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Tropical and subtropical agroecosystems

versión On-line ISSN 1870-0462

Trop. subtrop. agroecosyt vol.14 no.3 Mérida sep./dic. 2011


Artículos de investigación


Profitability of potato (Solanum tuberosum L.) crop in the southwest of the State of Mexico


Rentabilidad privada del cultivo de la papa (Solanum tuberosum L.) en el suroeste del Estado de México


S. Rebollar-Rebollar1*, J. L. Morales-Hernández1, J. Hernández-Martínez1, E. Guzmán-Soria2, A. Rebollar-Rebollar1


1 Centro Universitario UAEM Temascaltepec-Universidad Autónoma del Estado de México. Km. 67.5 Carretera Toluca-Temascaltepec. Col. Barrio de Santiago. 51300.

2 Instituto Tecnológico de Celaya-Departamento de Ciencias Económico Administrativas, Posgrado de Administración, (

* Corresponding author


Submitted March 04, 2011
Accepted May 09, 2011
Revised received June 10, 2011



With the objective of analyzing the profitability and competiveness of the potato (Solanum tuberosum L.) in the southwest region of the State of Mexico, a Policy Analysis Matrix (PAM) was calculated for this crop during 2009. Results indicated a positive private profitability (0.88), the private cost ratio (PCR) was found at 0.27 and the added value within the total income was 0.67. Potato production in the year of study allowed payment of the market value of the internal factors, once the productive activity was profitable in terms of prices received and prices paid. Contrary to other years, one factor that influenced private profitability was the mean rural price, which increased by 52%, rising from 3.4 to 6.5 $ kg-1. Potato production is a profitable alternative for producers of the region in terms of generated income, as long as the conditions of favorable mean rural price per kilogram of potato are maintained.

Key words: potato; competitiveness; private profitability; the southwest of the State of Mexico.



Con el objetivo de analizar la rentabilidad y competitividad de la papa (Solanum tuberosum L.) en el suroeste del Estado de México, se calculó una Matriz de Análisis de Política (MAP) para este cultivo durante 2009. Bajo las condiciones planteadas, los resultados indicaron una rentabilidad privada positiva (0.88), la relación de costo privado (RCP) se ubicó en 0.27 y el valor agregado dentro del ingreso total de 0.67. La producción de papa, en el año de estudio, permitió pagar el valor de mercado de los factores internos, una vez que la actividad productiva fue rentable en términos de precios recibidos y precios pagados. Un factor, a diferencia de años anteriores, que influyó en la rentabilidad privada fue el precio medio rural, que se incrementó en 52.0% al pasar de 3.4 a 6.5 $ kg-1. La producción de papa es una alternativa rentable para productores de la región en términos del ingreso generado, siempre y cuando se mantengan las condiciones de precio medio rural favorable por kilogramo de papa.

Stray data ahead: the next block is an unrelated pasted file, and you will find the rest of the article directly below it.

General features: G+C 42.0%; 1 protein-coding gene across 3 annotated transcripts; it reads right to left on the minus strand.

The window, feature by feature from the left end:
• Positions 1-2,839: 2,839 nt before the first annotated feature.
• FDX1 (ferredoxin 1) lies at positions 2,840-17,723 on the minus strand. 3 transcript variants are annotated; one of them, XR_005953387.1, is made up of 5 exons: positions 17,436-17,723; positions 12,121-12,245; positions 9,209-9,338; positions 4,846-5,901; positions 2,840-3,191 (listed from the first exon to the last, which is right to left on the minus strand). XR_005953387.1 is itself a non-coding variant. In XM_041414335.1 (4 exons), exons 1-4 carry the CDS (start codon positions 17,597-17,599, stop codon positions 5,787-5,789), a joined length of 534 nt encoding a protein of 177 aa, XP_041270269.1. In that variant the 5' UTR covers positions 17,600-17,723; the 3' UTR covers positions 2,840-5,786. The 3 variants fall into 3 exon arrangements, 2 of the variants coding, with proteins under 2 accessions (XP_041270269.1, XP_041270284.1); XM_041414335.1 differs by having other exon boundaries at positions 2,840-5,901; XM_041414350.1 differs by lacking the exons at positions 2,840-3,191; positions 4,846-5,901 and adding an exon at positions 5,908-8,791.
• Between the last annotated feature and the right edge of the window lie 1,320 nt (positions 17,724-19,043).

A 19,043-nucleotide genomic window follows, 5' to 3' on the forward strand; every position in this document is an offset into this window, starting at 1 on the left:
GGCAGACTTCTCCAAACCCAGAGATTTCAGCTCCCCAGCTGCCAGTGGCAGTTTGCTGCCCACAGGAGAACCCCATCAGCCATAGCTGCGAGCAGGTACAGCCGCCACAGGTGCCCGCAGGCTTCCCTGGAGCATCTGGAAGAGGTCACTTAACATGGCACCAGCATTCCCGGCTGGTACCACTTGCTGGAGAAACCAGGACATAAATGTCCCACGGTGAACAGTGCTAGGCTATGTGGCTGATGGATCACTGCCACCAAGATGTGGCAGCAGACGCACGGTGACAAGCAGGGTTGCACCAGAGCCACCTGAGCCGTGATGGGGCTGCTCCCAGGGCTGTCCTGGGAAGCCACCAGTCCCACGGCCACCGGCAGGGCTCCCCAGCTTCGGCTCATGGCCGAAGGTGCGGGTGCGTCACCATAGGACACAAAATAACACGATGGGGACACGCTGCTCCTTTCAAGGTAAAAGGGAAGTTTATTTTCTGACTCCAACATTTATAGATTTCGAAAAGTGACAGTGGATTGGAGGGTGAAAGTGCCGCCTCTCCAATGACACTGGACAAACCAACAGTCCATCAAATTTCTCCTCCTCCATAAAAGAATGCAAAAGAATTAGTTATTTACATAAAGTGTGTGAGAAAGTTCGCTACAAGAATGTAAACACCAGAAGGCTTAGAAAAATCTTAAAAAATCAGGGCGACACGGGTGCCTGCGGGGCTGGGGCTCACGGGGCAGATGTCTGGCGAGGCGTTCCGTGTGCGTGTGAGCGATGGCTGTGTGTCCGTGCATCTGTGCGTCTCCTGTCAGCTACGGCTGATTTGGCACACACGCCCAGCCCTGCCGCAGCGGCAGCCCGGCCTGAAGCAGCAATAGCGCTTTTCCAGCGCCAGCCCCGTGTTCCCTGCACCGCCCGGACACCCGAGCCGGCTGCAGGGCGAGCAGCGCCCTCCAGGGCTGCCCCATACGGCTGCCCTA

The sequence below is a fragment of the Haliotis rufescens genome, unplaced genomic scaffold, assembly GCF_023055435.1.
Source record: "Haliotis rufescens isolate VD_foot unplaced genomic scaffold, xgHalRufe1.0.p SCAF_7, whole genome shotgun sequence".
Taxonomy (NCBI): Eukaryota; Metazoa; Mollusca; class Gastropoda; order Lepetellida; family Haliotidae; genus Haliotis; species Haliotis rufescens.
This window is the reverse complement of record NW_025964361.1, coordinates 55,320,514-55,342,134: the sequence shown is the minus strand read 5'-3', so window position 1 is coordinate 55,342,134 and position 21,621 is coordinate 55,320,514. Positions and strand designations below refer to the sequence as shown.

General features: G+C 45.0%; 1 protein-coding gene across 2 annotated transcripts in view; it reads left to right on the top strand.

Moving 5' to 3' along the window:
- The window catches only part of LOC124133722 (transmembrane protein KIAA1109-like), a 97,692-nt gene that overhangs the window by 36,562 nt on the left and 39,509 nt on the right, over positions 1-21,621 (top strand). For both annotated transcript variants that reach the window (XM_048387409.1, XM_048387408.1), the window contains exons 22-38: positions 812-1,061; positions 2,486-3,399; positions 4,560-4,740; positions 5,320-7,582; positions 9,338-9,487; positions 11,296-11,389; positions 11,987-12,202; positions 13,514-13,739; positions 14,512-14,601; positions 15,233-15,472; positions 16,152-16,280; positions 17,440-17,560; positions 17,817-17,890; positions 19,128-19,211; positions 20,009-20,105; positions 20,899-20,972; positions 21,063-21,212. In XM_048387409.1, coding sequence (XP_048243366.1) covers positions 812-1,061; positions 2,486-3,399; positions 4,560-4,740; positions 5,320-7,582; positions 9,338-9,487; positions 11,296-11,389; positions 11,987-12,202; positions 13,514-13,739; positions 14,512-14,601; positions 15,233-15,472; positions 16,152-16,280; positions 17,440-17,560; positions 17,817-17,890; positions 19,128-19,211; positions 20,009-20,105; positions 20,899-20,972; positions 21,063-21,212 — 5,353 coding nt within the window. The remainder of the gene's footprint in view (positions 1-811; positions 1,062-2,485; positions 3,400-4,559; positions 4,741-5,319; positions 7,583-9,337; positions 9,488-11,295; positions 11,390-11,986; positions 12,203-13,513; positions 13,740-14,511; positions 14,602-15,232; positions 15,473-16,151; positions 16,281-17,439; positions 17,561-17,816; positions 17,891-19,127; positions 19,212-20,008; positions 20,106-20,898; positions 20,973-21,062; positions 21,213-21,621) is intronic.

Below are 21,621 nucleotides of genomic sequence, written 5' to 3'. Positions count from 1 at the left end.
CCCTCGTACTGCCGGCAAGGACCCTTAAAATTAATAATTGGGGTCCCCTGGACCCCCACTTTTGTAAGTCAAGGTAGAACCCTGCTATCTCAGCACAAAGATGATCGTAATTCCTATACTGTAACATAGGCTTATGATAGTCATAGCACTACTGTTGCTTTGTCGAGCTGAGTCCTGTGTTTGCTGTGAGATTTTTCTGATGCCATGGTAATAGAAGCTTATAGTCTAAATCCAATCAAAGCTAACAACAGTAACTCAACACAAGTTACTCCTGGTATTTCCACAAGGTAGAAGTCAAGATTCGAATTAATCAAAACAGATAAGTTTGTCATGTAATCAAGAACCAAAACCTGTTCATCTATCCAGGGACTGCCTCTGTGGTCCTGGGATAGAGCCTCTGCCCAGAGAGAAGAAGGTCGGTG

Palabras clave: papa; competitividad; rentabilidad privada; suroeste del Estado de México.



The potato (Solanum tuberosum L.) is one of the most important crops in Mexico, surpassed only by corn (Zea mays L.), bean (Phaseolus vulgaris L.), wheat (Triticum aestivum L.) and rice (Oryza sativa). Among vegetables, only the crops of tomato (Lycopersicum esculentum L.) and of green pepper (Capsicum frutescens) occupy greater surface, while in volume produced it is only surpassed by tomato. The potato is cultivated in different regions under different ecological and technical conditions, which determines differences in the yields obtained per hectare (SIAP, 2010). Although potato is one of the most cultivated vegetables in the country, it is not the most productive, as there is evidence that the species Oxalis tuberose Mol., known in Mexico as red potato, among other characteristics, has more productive potential than Solanum tuberosum L. (Mejía et al., 2006:231).

In Mexico, during 2000-2009, an average of 65 thousand 700 ha were sown, obtaining a mean production of approximately 1 million 480 thousand t, which made it possible to satisfy internal consumption (SIAP, 2010:1). In 2009, the principal producers of potato were Sinaloa (23.0 5), Sonora (19.1%), Chihuahua (8.6%), State of Mexico (7.5%) and Veracruz (6.5%), which together supplied 64.7% of the national total. The surface sown with certified high quality seed is centered in little over 13.1% of the total area, whereas the potato of self-sufficiency (subsistence agriculture of medium level technology) occupies the rest of the surface (Santiago and García, 2001:24). In the same year, the Apparent National Consumption (ANC) of potato was 1.7 million t, of this volume 95.9% was national production, 4.1% imports and the rest was exported. The annual per capita consumption of potato was 15.9 kg, compared with that of the U.S. (58.4 kg) and Holland (85.8 kg) (SIAP, 2010:1; FAO, 2010:1).